March 26, 2015 By Quentin Dodd
Indoor recirculating aquaculture systems (RAS) for the production of Pacific white shrimp (Litopenaeus vannamei) have attracted considerable research and economic interest because they are relatively environmentally friendly and bio-secure. They can also be located inland away from expensive coastal real estate, in temperate climates and in proximity to major markets. They can be grown in either clear-water systems or using biofloc technology.
Inland facilities that culture shrimp typically derive culture water by mixing synthetic sea salt with water from wells or municipal sources. Typical commercial production may replace between 0.5 and 10% of the makeup water on a daily basis.
The lower water replacement rates reduce the expense of deriving new synthetic saltwater. However, as water replacement rates approach 0%, the system can accumulate or lose critical elements (ions) that are required to maintain shrimp growth rate and survival levels for commercial production. These include (among others) Calcium, Chloride, Magnesium, Phosphorus, Potassium, Sodium and Sulphur, as well as other elements that are needed in smaller levels but are toxic when in excess. These include: Copper, Cadmium, Chromium, Lead, Mercury, Manganese, Selenium, and Zinc.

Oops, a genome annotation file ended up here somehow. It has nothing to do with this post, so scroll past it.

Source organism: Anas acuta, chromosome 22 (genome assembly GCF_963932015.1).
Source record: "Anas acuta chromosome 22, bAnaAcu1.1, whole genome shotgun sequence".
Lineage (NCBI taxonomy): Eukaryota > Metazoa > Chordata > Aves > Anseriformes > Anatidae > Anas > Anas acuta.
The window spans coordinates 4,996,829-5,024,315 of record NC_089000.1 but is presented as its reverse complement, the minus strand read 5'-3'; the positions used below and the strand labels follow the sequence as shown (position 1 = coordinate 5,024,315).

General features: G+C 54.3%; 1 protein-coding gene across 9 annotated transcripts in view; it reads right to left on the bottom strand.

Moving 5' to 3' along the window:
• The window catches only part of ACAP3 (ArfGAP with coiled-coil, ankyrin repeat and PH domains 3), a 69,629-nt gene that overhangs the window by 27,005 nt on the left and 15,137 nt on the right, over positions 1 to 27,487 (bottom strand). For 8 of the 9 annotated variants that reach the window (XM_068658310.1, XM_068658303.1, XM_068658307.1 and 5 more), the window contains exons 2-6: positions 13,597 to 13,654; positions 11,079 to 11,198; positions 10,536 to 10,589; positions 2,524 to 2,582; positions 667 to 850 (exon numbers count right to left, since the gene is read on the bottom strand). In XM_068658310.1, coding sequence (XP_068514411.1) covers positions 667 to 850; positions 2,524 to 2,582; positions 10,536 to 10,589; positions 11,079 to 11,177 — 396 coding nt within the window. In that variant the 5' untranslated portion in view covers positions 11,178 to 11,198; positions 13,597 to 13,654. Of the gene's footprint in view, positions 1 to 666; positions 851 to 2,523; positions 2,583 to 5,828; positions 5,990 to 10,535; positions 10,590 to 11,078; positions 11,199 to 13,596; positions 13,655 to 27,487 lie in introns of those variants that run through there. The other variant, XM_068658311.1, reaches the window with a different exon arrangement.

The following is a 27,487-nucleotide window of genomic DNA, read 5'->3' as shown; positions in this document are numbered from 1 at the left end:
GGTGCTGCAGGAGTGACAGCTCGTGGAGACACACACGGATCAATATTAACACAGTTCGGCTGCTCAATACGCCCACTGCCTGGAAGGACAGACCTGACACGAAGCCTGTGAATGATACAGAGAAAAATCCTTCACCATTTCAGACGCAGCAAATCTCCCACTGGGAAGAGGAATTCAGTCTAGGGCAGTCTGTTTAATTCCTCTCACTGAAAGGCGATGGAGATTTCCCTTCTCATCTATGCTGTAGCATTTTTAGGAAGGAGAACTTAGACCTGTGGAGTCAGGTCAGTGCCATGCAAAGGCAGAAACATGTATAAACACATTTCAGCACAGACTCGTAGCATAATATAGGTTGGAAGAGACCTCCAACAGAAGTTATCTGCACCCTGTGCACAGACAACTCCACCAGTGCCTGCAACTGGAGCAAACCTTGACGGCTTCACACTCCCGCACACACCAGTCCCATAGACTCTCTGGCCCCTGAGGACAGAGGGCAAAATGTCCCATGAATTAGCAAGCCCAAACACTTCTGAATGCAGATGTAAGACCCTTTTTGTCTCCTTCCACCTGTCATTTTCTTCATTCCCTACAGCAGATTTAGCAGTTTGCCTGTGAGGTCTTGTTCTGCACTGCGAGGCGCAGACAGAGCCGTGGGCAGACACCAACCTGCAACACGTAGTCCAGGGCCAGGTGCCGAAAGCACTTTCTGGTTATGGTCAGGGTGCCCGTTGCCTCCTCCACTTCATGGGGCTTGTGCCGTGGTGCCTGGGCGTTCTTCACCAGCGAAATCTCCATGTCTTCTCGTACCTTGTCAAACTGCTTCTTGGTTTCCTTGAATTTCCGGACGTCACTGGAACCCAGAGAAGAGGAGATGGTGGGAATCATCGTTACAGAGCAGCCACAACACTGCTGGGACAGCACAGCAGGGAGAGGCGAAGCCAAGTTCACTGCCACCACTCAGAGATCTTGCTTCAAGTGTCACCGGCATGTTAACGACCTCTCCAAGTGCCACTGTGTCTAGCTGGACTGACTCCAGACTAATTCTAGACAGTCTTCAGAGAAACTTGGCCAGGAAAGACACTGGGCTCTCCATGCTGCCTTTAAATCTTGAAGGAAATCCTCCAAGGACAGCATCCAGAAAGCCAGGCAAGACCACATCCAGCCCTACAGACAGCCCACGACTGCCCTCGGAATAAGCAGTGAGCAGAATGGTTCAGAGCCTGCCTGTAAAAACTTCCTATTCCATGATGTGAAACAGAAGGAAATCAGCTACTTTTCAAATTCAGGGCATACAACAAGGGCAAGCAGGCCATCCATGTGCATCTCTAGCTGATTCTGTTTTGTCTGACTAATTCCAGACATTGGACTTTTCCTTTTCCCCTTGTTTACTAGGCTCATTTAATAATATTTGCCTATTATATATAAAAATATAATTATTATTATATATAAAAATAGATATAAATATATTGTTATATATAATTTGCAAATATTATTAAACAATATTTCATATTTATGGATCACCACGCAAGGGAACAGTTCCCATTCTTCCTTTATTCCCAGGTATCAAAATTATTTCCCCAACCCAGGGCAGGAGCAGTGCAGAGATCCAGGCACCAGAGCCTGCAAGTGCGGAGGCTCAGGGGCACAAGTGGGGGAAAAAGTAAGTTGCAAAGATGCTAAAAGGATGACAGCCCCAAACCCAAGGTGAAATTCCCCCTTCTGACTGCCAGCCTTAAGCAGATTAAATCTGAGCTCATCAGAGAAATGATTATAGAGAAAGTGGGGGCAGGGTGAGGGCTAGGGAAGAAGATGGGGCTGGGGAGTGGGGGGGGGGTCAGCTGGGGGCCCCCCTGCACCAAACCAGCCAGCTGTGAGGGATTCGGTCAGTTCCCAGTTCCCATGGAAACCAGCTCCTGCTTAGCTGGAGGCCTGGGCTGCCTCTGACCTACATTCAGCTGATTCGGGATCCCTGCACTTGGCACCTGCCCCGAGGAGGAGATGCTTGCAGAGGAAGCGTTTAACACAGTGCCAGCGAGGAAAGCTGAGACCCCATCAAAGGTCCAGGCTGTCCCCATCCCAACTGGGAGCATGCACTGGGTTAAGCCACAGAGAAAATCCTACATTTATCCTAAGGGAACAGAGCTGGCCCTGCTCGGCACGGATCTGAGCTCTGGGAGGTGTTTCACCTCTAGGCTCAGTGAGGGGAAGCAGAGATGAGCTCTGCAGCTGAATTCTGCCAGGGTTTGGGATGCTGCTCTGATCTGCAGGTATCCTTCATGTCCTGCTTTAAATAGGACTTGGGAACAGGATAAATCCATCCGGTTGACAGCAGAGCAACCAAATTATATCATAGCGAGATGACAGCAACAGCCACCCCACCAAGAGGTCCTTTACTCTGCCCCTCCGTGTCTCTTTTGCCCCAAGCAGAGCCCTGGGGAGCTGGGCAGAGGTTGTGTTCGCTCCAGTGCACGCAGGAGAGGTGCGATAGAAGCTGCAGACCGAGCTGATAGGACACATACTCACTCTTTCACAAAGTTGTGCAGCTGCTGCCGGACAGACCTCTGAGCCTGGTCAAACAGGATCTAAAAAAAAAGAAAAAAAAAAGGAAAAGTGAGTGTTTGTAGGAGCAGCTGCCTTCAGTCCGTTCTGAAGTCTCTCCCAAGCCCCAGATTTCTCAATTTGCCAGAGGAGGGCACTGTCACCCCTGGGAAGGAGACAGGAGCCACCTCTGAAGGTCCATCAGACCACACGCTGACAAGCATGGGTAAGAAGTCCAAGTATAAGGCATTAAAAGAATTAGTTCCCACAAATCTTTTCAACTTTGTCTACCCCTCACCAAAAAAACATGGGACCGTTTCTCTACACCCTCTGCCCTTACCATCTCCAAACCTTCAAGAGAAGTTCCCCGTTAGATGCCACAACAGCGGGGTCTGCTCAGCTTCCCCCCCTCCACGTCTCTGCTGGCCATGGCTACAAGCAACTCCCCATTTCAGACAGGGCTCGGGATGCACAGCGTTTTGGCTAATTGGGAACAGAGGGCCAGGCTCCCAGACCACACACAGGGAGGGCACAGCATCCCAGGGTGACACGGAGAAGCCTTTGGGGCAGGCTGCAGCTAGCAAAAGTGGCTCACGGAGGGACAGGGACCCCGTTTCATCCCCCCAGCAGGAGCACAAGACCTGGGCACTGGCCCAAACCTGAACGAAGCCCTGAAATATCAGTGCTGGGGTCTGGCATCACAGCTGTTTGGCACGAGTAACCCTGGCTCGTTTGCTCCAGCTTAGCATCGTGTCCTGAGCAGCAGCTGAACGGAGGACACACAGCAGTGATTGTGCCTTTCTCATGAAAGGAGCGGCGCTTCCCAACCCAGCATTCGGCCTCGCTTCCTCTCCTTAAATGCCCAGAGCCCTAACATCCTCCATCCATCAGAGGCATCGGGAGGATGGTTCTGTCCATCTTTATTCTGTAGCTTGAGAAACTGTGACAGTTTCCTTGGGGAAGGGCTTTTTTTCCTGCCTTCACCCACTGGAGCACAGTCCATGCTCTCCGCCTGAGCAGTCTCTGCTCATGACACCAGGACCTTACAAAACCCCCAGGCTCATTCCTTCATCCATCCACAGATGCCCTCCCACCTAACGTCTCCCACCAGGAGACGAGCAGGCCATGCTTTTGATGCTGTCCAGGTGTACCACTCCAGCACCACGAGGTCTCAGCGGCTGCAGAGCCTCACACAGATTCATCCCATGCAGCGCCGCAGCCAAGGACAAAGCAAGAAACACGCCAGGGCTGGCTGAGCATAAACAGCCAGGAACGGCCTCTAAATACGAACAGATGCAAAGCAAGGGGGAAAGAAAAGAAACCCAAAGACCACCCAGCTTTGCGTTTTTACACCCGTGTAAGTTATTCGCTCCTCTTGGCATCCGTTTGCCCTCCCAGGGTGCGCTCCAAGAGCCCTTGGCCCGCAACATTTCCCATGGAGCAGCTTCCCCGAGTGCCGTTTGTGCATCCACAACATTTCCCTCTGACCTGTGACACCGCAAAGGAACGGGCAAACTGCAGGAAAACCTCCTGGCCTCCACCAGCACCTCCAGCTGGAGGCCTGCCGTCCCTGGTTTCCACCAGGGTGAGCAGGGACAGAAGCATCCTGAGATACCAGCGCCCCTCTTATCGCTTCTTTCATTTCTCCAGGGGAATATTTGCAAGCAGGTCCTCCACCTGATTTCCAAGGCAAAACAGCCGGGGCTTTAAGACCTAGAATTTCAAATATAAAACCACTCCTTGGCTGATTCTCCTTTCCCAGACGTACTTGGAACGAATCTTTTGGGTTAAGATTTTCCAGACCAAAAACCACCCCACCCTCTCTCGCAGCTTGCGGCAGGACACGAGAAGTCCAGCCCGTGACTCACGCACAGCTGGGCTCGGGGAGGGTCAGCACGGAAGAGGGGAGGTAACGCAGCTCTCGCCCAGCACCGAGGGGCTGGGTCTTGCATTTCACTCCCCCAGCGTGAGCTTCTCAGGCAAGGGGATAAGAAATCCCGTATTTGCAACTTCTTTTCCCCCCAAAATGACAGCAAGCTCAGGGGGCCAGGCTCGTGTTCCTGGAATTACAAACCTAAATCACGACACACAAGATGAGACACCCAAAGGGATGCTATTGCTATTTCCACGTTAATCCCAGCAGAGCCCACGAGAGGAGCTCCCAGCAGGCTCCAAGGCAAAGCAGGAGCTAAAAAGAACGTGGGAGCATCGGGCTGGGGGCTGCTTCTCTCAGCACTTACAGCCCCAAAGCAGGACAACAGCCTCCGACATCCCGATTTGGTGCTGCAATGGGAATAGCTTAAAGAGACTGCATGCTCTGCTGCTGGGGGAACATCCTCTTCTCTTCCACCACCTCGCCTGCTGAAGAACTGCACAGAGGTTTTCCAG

This issue was discussed in a paper presented at the International Conference on Recirculating Aquaculture held last summer at Roanoke, Virginia, by Dr. David Kuhn of Virginia Tech, Blacksburg, VA. He and his colleagues (Addison Lawrence, Jack Crocket, and Dan Taylor) have found that the concentrations of elements (and ions) in culture water are not the only critical factor since the ratios of these elements are also important. Fortunately these can be monitored during production and adjustments can be made by adding a particular salt either directly to the culture water or in the feed. The salts come in various affordable forms such as salts of the cations sulphate and chloride.
In order to describe element-management in shrimp RASs, Kuhn described two case studies. The first concerned potassium imbalances at an inland commercial clear-water facility growing Pacific white shrimp (Litopenaeus vannamei) in indoor shallow raceways using typical RAS filtration. A synthetic sea salt (Crystal Sea Marine Mix) was added to well water to give a nominal salinity of 10–12‰. Temperatures were maintained at approximately 30°C and dissolved oxygen levels at 5.0 mg/l or higher. Ammonia and nitrite were typically less than 0.75 mg/l, and nitrate-N accumulation less than 200 mg/l.
After a few months of the RAS being operated, a large number of the shrimp began exhibiting tail cramping after being handled, from which a large percentage of shrimp did not recover. The literature pointed to cramp tail syndrome (CTS) or cramp muscle syndrome (CMS) that could be caused by stressed due to high temperatures, Vibriosis, or toxins in the water. These potential causative agents were determined to not be the cause of CTS/CMS. However the potassium concentrations were determined to be about half of what would typically be available in freshly prepared culture seawater (50–75 vs 100-125mg/l). Calcium concentrations, by contrast, were typical of freshly prepared culture seawater.